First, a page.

“Sighting of the Day in the Bush”
|Two Ms. Bushbucks and the baby, waiting for the pellet delivery.|
Nothing could have been more frustrating than yesterday’s trip to Nelspruit for our two appointments at the VFS Immigration office in an effort to extend our visas to February 20, 2019.
All of the required paperwork was in order and collated exactly as dictated by their website. We had our required black pen with us and our two separate batches of papers, one for each of us, were in a plastic bag as stipulated.
|Zebra visitors with babies.|
We ran into a number of obstacles in getting to the appointments in a timely fashion, although we’d left 2½ in advance of the 11:00 and 11:15 am appointments for the less than a 90-minute drive. Good thing, we left extra early.
The long drive on the N4 Highway was cluttered with semis and other trucks requiring a tremendous amount of passing on the mostly two-lane highway. In South Africa, from what we’ve seen thus far, there is usually a shoulder on the road.
|This zebra tried coming up the steps but the tiles were too slippery for her hooves. Speaking of coming up the steps, this morning there was a mongoose under the table on the veranda looking for eggs.|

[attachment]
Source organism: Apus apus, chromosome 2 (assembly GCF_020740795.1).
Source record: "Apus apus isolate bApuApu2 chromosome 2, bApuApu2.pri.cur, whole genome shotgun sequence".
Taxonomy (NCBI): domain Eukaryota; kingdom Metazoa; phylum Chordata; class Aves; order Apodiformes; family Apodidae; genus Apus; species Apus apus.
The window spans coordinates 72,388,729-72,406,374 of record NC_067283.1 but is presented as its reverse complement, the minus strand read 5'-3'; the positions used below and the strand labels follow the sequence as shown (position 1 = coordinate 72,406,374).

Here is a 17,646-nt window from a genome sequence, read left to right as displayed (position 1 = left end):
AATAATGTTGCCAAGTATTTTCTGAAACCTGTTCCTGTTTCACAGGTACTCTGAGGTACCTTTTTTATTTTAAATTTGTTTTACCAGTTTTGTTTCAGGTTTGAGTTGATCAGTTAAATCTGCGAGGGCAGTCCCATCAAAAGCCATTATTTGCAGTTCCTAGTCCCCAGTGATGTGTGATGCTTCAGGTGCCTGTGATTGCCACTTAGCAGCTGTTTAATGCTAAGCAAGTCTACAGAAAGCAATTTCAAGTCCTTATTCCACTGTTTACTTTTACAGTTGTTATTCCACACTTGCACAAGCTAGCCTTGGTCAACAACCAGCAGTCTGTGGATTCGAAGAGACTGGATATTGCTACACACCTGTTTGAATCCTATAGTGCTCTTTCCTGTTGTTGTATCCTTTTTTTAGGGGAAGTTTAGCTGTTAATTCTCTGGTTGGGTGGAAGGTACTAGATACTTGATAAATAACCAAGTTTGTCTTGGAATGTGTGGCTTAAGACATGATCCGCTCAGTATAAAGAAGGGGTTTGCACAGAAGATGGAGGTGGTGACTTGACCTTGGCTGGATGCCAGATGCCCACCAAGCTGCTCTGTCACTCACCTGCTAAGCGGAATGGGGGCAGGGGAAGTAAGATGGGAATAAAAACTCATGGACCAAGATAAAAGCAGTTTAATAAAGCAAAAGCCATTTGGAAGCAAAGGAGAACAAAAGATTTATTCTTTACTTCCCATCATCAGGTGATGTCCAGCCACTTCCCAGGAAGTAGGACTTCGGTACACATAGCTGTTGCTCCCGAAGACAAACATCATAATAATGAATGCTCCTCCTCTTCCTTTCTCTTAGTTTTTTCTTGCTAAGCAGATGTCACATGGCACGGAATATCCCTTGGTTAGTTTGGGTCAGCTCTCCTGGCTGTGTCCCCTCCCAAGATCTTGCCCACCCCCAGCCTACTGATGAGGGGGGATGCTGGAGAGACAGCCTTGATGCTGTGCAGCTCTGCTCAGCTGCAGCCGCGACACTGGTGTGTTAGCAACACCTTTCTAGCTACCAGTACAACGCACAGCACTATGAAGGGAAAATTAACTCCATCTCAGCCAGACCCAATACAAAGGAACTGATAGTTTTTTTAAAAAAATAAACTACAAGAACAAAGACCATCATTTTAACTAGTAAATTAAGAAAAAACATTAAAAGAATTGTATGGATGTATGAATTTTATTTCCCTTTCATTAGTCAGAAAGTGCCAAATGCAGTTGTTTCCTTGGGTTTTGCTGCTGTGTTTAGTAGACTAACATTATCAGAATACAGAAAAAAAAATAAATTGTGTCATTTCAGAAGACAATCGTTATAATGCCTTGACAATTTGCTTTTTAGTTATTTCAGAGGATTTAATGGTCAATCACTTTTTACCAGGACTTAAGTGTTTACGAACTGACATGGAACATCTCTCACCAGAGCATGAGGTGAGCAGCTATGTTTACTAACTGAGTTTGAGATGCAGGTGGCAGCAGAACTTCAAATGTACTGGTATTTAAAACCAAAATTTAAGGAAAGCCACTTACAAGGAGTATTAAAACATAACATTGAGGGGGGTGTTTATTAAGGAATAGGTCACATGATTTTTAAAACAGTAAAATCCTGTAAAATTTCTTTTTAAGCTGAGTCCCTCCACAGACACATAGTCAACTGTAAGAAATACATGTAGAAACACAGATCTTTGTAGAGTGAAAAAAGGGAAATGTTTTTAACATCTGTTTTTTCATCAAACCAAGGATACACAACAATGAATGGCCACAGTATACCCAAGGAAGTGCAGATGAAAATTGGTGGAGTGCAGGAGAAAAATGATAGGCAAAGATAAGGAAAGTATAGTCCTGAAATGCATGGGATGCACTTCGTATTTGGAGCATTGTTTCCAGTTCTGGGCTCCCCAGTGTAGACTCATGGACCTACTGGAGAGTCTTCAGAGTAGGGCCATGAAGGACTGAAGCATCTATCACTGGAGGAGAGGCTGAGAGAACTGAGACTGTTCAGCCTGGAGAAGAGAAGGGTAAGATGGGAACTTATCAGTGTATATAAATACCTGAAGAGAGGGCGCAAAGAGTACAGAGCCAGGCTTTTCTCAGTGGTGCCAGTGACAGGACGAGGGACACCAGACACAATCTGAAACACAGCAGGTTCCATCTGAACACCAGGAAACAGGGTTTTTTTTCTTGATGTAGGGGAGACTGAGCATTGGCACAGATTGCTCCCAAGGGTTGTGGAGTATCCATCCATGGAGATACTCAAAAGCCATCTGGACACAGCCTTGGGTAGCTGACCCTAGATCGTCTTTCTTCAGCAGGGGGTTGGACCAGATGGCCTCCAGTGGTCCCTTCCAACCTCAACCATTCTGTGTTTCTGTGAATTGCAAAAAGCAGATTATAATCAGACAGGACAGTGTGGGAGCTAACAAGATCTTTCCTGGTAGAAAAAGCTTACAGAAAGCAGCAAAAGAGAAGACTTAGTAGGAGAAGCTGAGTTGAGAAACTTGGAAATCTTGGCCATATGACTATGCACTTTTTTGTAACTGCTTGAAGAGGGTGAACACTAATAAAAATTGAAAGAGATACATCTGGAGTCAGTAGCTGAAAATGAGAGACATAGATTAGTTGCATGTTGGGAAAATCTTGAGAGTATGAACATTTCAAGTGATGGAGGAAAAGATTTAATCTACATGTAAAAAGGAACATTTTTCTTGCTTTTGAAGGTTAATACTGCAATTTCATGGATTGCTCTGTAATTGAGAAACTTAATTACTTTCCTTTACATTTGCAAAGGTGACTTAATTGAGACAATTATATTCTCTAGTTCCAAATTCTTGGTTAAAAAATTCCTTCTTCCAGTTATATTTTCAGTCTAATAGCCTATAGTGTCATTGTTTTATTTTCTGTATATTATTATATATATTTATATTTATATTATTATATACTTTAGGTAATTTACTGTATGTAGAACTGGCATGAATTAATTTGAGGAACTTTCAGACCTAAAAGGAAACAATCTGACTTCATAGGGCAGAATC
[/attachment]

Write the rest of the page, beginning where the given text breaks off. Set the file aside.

Most drivers, let’s say 90%, will move onto the shoulder to make way for those desiring to pass, something we haven’t experienced to this degree in other countries. Nice people. Friendly drivers. Also, often we’ll encounter passing lanes every so often providing drivers to pass long rows of vehicles during busy times. This helps.
Since we have no wi-fi on my phone (only calling) we used a printed map of the location from google maps. Well, wouldn’t you know, the directions were all wrong. The road where we needed to exit the highway wasn’t marked and we ended up well past Nelspruit, running into road construction that slowed us down by no less than 20-minutes.
|Dad, baby, and mom drinking from the cement pond.|
Once we realized we’d gone too far, we turned around and headed to the area where we saw tall buildings. Surely, the immigration office would be in the center of town near the tall buildings. Plus, we called Louise and she walked us through it while looking at maps on her computer until we recognized where we should be.
You may ask, why don’t we have data on our phones? Simple answer. It disappears every 30 days and we were paying and paying for nothing. We didn’t use it enough to justify the expense when we have great wi-fi in the house. Yesterday, we wished we had it. But, how often are we driving far from Marloth Park? When in Kruger National Park, the signal is poor and it wouldn’t do us much good.